In the wake of Channel 4’s acquisition of the beloved BBC show The Great British Bake Off, K7’s Dan Whitehead wonders if today’s supposedly platform agnostic audience will care which channel the show airs on.
The UK television industry awoke on the morning of 13 September 2016 to a world forever changed. After months of speculation, the BBC had lost its top rated show The Great British Bake Off to rival terrestrial broadcaster Channel 4. After talks with Sky-owned indie Love Productions broke down, reportedly over costs, the smaller channel swooped and picked up a three year option on one of the nation’s most popular shows.
To the BBC, clearly this matters. Still reeling from a bruising charter renewal process that has seen budgets frozen or slashed, while also absorbing the cost of free TV licenses for pensioners, the national broadcaster is in no state to aggressively barter over money. It now faces the troubling prospect of being legally obliged to outsource a substantial chunk of its commissions to external production companies, but no longer has the financial clout to retain those formats should they become smash hits.
In the age of time-shifted viewing and platform-agnostic content, will the switch from BBC to Channel 4 be all that noticeable in the future?
For Channel 4, the deal is clearly good business. Bake Off’s highly visible social media profile meshes well with the channel’s audience, and Love Productions has a long and fruitful working relationship with the channel already in place. The show’s strong brand awareness will certainly make it much more appealing to a commercial broadcaster that can sell advertising and, crucially, sponsorship around the scheduling.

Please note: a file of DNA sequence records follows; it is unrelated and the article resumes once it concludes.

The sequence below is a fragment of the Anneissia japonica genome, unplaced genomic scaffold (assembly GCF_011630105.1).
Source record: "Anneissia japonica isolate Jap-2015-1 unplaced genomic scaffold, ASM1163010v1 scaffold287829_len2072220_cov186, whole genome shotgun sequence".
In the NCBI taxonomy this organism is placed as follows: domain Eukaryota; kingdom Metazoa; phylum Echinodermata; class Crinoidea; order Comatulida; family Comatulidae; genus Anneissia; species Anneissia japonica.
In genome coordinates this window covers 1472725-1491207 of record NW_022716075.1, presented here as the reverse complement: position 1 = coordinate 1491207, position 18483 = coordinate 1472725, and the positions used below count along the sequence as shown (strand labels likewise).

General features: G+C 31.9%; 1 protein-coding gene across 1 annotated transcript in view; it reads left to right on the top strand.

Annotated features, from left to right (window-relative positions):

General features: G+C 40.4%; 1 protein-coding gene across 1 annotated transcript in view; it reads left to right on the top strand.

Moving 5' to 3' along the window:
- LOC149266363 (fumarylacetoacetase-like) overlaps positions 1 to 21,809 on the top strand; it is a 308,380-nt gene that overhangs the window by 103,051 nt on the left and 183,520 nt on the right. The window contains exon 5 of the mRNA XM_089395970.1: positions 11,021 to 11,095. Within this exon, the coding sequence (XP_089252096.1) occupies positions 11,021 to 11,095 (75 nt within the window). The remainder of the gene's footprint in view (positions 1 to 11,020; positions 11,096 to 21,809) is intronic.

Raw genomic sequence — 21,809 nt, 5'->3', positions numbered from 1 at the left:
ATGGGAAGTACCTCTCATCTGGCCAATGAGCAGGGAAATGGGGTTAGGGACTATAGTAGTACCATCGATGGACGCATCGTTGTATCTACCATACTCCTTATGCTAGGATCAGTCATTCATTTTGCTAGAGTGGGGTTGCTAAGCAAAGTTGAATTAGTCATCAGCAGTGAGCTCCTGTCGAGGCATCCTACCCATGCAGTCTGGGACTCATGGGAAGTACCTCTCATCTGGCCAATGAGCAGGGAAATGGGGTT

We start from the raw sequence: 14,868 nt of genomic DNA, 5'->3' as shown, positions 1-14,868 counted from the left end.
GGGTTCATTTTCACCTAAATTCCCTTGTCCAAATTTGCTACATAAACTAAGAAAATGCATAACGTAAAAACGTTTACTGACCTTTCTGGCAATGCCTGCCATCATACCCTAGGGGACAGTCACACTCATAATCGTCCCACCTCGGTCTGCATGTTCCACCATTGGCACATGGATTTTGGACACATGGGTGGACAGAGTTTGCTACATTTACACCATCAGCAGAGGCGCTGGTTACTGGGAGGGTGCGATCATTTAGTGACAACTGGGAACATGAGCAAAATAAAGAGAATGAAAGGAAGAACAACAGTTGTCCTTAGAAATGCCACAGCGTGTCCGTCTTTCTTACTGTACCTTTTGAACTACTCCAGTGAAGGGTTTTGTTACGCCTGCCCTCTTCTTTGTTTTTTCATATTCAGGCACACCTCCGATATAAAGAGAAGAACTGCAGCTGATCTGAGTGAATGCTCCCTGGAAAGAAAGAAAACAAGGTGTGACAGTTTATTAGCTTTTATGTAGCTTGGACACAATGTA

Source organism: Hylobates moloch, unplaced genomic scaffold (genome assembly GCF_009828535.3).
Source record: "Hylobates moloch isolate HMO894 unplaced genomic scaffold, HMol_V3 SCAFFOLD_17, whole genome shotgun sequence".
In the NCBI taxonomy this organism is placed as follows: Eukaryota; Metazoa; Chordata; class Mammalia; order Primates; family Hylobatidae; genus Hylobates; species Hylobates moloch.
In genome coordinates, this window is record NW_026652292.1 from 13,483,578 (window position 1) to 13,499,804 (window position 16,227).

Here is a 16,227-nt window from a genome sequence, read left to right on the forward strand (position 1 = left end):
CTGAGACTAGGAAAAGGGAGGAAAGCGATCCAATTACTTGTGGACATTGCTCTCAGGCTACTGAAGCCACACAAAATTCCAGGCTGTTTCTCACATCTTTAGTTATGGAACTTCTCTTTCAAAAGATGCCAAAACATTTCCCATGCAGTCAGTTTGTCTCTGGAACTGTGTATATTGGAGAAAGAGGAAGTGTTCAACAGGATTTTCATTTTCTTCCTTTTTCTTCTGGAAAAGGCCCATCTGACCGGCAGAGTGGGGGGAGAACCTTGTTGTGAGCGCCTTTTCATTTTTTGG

But what does this deal mean in the wider sense? While it is not unusual for shows to switch channels or networks, such moves generally take place when the show is growing – as when Bake Off went from BBC Two to BBC One – or when a long-running series is in decline or struggling to maintain an audience.
Another form of this swap comes when a particular talent signs a contract with a new broadcaster, as Jonathan Ross did when he left the BBC for ITV. Sometimes it’s a case of a cult success being snapped up by an acquisition-hungry rival, as when Channel 4 lost satirical scripted anthology show Black Mirror to Netflix.
These scenarios are clearly not the case with Bake Off, which is at the peak of its success. The episode which aired on 31 August attracted 13.45m viewers on BBC One. For the same period, Channel 4’s top rated show was Speed with Guy Martin, which drew 2.87m viewers. There’s a difference there that suggests that it’s logistically likely that many of Bake Off’s viewers will not carry over to the show’s new home. Much will depend on retaining the same presenters, of course, just as the BBC learned the painful lesson that owning the Top Gear brand meant little when it was Clarkson, May and Hammond that viewers wanted to see.
At the moment, it is one of the few shows on UK prime time that still commands dedicated scheduled viewing. Being part of the social media conversation, both during broadcast and the morning after, is a huge part of fans involvement. Yet in the age of time-shifted viewing and platform-agnostic content, will the switch from BBC to Channel 4 be all that noticeable in the future? If catching up with the series means opening the All 4 app rather than the iPlayer, will that change the viewer experience? In essence, what is the value of a broadcaster’s brand when the format is what matters?
We won’t find out the answers to these questions for some time yet. Channel 4’s deal won’t kick in until late 2017, with a celebrity special, and it will be 2018 before we see the first full Bake Off series in its new home. For now, it seems there is a fascinating case study in the oven. We wait to see what emerges with bated breath.